Foundation also tries to take the conversationalist aspect further with tweets that just contain a simple statement or a question to stir the discussion amongst their followers. While it does take some time for followers to eventually respond to these tweets, Foundation does reply to their followers fairly quickly to answer any questions or concerns they might have. In addition to stirring up conversations, Foundation also replies to any tweet that mentions their framework in hopes of starting a conversation.

Taking a closer look at these tweets that utilize the conversationalist approach, I’ve discovered how these tweets are purposely worded so that they are search-engine friendly. Being a developer, I’ve lost count how many times I’ve turned to twitter solve any coding problem I might have run into. Utilizing this conversationalist approach while also making the content of their tweets search-engine friendly enables Foundation to efficiently engage developers across Twitter. It also gives developers the chance to connect with each other in hopes of solving each other’s problems. It most definitely is a faster way to get solutions than posting and waiting for replies on Stack Overflow ( or searching hopelessly on Google for solutions, at east that's based on my own experience. In that sense Foundation doesn’t necessarily have to become the provider of solutions but rather to facilitate the process of finding solutions while also promoting their own brand at the same time. Quite genius when you actually think about it, it most certainly makes for efficient online marketing.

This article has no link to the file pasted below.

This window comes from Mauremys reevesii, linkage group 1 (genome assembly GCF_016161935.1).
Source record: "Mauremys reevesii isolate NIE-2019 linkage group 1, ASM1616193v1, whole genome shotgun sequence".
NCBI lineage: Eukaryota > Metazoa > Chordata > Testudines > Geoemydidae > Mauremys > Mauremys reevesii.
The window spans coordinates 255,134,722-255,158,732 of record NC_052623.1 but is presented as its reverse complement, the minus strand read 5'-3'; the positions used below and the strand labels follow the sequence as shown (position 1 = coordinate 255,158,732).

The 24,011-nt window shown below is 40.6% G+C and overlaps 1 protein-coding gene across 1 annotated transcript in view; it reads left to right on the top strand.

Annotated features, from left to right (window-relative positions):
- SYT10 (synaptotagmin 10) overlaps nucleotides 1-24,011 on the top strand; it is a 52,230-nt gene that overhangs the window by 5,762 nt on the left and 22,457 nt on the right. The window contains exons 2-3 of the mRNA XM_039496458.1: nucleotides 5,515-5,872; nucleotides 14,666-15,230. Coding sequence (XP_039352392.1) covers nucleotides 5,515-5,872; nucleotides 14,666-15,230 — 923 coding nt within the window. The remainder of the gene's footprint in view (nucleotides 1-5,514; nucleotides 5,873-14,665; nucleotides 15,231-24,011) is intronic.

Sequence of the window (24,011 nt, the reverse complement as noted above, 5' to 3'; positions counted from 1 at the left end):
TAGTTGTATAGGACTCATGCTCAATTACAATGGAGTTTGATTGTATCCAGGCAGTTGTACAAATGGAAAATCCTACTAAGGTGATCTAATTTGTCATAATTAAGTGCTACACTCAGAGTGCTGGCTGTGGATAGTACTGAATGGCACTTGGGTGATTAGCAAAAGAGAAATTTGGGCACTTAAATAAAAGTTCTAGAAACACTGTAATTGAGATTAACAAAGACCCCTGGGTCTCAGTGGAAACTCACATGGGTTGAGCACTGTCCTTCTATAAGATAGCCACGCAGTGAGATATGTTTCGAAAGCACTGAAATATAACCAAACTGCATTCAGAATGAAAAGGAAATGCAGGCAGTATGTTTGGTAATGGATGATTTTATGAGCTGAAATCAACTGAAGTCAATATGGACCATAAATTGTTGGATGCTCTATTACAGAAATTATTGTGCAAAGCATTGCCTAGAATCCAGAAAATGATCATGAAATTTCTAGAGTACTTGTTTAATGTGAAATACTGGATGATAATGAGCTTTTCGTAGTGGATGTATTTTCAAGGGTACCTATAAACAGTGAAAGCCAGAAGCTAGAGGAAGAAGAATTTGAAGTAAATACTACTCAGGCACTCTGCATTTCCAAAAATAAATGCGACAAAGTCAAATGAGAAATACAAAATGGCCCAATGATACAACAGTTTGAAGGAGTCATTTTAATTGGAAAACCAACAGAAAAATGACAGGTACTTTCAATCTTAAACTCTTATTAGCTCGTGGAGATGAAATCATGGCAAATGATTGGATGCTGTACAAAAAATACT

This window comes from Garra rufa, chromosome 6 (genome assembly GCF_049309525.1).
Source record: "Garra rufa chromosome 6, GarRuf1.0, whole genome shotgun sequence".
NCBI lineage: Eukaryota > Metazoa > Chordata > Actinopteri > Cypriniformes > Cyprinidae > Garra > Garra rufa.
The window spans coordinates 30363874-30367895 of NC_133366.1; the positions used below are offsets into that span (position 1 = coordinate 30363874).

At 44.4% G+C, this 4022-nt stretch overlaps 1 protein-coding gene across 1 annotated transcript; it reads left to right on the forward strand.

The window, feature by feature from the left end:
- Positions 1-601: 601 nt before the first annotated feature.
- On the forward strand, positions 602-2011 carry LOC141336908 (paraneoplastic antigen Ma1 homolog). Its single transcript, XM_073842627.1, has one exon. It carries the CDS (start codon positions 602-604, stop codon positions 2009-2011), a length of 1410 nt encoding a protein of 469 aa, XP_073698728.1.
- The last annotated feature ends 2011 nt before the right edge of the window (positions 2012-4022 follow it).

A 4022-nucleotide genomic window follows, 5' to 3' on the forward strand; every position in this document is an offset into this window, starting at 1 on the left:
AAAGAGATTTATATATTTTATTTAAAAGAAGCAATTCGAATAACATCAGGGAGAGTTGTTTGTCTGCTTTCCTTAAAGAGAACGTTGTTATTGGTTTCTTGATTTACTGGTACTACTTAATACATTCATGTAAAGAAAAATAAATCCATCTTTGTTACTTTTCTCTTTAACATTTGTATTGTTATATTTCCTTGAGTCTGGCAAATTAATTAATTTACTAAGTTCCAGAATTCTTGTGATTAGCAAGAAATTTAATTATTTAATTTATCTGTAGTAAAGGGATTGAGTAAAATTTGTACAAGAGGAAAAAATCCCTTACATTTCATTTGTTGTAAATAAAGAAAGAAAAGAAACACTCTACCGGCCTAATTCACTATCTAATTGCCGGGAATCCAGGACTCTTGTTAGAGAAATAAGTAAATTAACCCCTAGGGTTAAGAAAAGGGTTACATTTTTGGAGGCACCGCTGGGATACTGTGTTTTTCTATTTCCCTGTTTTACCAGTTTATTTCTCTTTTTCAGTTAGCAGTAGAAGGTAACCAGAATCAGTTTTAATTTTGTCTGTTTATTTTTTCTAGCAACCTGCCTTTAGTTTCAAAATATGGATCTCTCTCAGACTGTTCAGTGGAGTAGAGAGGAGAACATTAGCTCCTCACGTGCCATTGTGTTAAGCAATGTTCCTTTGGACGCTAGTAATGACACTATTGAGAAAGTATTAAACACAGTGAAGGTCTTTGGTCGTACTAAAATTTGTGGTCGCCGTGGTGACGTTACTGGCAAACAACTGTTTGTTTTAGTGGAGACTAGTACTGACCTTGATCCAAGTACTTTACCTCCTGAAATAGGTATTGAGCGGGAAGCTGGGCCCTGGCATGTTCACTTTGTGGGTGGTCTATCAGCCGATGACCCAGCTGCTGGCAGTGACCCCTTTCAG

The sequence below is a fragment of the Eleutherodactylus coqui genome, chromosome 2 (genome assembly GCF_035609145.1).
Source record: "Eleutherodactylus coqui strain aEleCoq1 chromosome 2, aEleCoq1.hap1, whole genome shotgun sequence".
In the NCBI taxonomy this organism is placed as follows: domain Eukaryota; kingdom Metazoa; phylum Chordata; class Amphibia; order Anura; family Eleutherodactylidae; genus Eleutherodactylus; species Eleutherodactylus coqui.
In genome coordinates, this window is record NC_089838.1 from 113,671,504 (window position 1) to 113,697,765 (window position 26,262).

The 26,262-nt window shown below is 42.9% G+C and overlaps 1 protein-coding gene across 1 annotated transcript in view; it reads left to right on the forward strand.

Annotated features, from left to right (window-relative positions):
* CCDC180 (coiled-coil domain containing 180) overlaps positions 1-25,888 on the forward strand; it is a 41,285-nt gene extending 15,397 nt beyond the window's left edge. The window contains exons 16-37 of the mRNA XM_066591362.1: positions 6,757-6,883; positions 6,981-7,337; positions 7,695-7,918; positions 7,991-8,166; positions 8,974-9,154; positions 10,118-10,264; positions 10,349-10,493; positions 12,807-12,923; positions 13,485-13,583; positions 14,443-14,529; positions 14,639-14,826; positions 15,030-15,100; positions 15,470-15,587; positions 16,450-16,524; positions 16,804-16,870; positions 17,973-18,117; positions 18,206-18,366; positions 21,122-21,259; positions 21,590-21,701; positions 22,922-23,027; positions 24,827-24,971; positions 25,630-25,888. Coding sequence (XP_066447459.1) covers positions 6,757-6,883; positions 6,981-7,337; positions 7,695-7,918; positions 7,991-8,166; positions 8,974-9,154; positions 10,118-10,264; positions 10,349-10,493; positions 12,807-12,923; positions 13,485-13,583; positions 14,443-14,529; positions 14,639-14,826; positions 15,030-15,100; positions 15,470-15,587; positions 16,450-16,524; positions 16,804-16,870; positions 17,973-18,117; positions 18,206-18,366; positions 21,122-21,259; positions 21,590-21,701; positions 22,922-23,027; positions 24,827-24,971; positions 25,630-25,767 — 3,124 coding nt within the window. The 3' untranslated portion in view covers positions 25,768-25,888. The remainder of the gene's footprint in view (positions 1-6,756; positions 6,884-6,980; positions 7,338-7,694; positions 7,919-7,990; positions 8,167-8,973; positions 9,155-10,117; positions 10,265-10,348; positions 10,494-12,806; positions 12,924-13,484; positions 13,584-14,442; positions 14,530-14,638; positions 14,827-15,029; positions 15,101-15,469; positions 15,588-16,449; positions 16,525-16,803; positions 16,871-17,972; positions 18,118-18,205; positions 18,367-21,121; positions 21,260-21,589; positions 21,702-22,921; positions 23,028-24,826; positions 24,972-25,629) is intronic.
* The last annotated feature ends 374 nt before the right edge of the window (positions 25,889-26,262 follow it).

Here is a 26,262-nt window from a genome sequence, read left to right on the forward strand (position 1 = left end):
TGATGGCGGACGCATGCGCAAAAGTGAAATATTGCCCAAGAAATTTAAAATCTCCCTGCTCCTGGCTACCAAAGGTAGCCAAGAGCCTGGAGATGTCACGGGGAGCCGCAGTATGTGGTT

I also found it interesting how Foundation promotes itself by tweeting about users and big-name companies that use the Foundation framework to build their websites and web-based applications. By doing this, these tweets by Foundation most certainly add a lot of emotional appeal to users that are new to the whole concept of responsive web design as well as developers that are trying to decide on a responsive framework.

While these tweets are a great way to generate conversations amongst Foundation and their followers, it also enables to fulfil the critic role as highlighted in Li and Bernoff’s Ladder of Engagement. By commenting and contributing on Twitter about the users that utilize the Foundation framework, they in turn are able to generate interest by highlight what they can potentially accomplish using the Foundation framework. These tweets also have the potential to generate conversations as well as the chance for Foundation to connect with their user base. Once again, these tweets also enable Foundation to promote their own brand at the same time.